In anticipation of President Trump’s second travel ban (Executive Order No. 13780, “Protecting The Nation From Foreign Terrorist Entry Into The United States”) taking effect on March 16, 2017, the U.S. Department of State (DOS) issued guidance to U.S. consular posts regarding implementation of additional vetting of certain visa applicants on March 15, 2017; this guidance was then revised on March 17, 2017 after the Federal District Court in Hawaii granted a nationwide TRO and injunction against parts of the second travel ban on March 16, 2017. A separate Federal District Court in Maryland also issued an injunction against the second travel ban, and the Trump administration is pursuing appeals to the Ninth and Fourth Circuit Courts of Appeal.
The DOS guidance is entitled “Implementing Immediate Heightened Screening and Vetting of Visa Applications;” the March 15, 2017 guidance mandated asking a set of additional questions of certain visa applicants, and the March 17, 2017 guidance asked consular officers to not pose the additional questions until DOS receives approval from the Office of Management and Budget (OMB).
The March 17, 2017 guidance requests that:
- Consular Chiefs convene working groups to “develop a list of criteria identifying sets of post applicant populations warranting increased scrutiny,” then
- Direct adjudicating consular officers “to attempt to identify individual applicants that fall within the population set” during visa interviews, and
- If applicants fall within the “population set” but are otherwise eligible for a visa (including having overcome the presumption of immigrant intent), recommends that consular officers “should consider sending a discretionary Donkey Security Advisory Opinion (SAO) request” (name check clearance), and
- Requests that officer should “continue to follow all existing SAO guidance” (apply any other security check clearance processes that conceivably could have been applied prior to the injunction).
- If the consular post determines the applicant “may have ties to ISIS or other terrorist organizations or has ever been present in an ISIS-controlled territory” the applicant must be referred to the Fraud Protection Unit for that consular district for a “mandatory social media review.”
Finally, the DOS guidance also indicates that posts should generally not schedule more than 120 visa interviews per consular adjudicator per day to allow for proper focus to be given to each application, and notes that this limiting of scheduling “may cause interview appointment backlogs to rise.”
On May 4, 2017, DOS published a notice in the Federal Register requesting OMB’s “emergency” (expedited) approval notice of a new form, DS-5535, and providing a shortened time-frame, until May 18, 2017, for public comments. The new form will be mandated for a “subset of visa applicants worldwide,” makes the same reference to “sets of post applicant populations warranting increased scrutiny” as the March 17, 2017 DOS guidance, and adds the following additional questions, either via the new form before or at visa interviews, or orally at interviews, which were also listed on the March 15, 2017 DOS guidance:
- Travel history during the last fifteen years, including source of funding for travel;
- Address history during the last fifteen years;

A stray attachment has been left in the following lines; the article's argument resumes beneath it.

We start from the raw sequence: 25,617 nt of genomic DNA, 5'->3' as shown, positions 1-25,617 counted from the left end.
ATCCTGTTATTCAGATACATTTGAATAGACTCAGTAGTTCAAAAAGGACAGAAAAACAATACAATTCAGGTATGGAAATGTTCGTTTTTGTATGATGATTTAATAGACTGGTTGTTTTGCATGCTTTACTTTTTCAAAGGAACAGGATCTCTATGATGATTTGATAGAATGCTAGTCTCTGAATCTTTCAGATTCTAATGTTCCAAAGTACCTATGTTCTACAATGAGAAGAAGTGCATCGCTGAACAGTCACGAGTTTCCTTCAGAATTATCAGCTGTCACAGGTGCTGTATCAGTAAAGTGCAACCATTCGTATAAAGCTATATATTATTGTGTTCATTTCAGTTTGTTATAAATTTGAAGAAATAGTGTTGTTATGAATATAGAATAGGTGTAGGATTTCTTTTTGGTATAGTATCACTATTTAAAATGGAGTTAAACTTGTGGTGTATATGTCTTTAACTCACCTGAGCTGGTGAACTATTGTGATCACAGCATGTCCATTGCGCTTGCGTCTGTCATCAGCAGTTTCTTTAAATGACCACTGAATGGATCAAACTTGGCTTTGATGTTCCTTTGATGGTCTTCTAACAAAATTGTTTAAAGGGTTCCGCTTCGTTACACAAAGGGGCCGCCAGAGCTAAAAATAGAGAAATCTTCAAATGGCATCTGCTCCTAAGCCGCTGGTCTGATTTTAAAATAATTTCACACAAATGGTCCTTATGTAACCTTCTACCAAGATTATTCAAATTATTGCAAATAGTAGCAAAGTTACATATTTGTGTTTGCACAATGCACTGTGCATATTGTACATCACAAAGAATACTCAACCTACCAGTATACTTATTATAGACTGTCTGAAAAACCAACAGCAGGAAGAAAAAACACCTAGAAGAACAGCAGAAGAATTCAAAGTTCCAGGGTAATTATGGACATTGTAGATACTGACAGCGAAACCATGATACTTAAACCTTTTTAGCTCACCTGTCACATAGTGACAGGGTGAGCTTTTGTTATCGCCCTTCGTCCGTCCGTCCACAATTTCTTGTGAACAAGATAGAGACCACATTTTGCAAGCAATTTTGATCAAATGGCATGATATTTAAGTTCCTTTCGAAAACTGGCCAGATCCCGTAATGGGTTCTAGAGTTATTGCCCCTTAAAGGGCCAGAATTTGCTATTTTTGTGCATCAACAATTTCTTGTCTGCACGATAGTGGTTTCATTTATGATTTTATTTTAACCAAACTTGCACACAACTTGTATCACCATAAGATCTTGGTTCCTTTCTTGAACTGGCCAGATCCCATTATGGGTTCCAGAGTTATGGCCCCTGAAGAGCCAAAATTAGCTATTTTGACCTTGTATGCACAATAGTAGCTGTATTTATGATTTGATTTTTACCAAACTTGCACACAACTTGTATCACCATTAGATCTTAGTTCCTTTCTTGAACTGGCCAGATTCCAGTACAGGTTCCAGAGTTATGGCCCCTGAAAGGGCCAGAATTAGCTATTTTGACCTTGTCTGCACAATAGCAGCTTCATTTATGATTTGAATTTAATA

- Employment history during the last fifteen years;
- All passport numbers and country of issuance held by the applicant;
- Names and dates of birth for all siblings;
- Name and dates of birth for all children;
- Names and dates of birth for all current and former spouses, or civil or domestic partners;
- Social media platforms and identifiers, also known as handles, used during the last five years; and
- Phone numbers and email addresses used during the last five years.
Notably, among other new information being demanded, this is the first time that the U.S. government will be mandating social media information as part of the visa application process. Social media information was requested by the Customs & Border Protection (CBP) as an optional field in the ESTA visa waiver application in 2016, but providing this information has been optional, not mandatory, for the visa waiver application process. The notice purports to protect privacy of applicants, stating that consular officers “will not request user passwords and will not attempt to subvert any privacy controls the applicants may have implemented.”
Also, the travel questions relate to both international and domestic travel, with a stated goal being to determine whether the applicant has been in an area while it was under the operational control of a terrorist organization; also, applicants may be asked for details and supporting documentation.
Finally, in order to address concerns that the additional information will be used in a discriminatory manner, the notice states that visas may not be denied, and further that the collection of social media platforms and identifiers will not be used to deny visas, “on the basis of the applicants’ race, religion, ethnicity, national origin, political views, gender, or sexual orientation.”
The DOS guidance does not simply repeat the countries targeted by the travel ban executive order (Iran, Libya, Somalia, Sudan, Syria and Yemen). Instead, it indicates that consular officers at posts “worldwide” will ask the questions when they determine the application requires greater scrutiny. It is unclear whether the additional vetting will apply to only some or all nationals of the targeted countries. We will continue to monitor for future developments as this guidance moves past public comments and closer to implementation. Should you have any additional questions on this DOS memorandum, please contact your team at Jackson & Hertogs.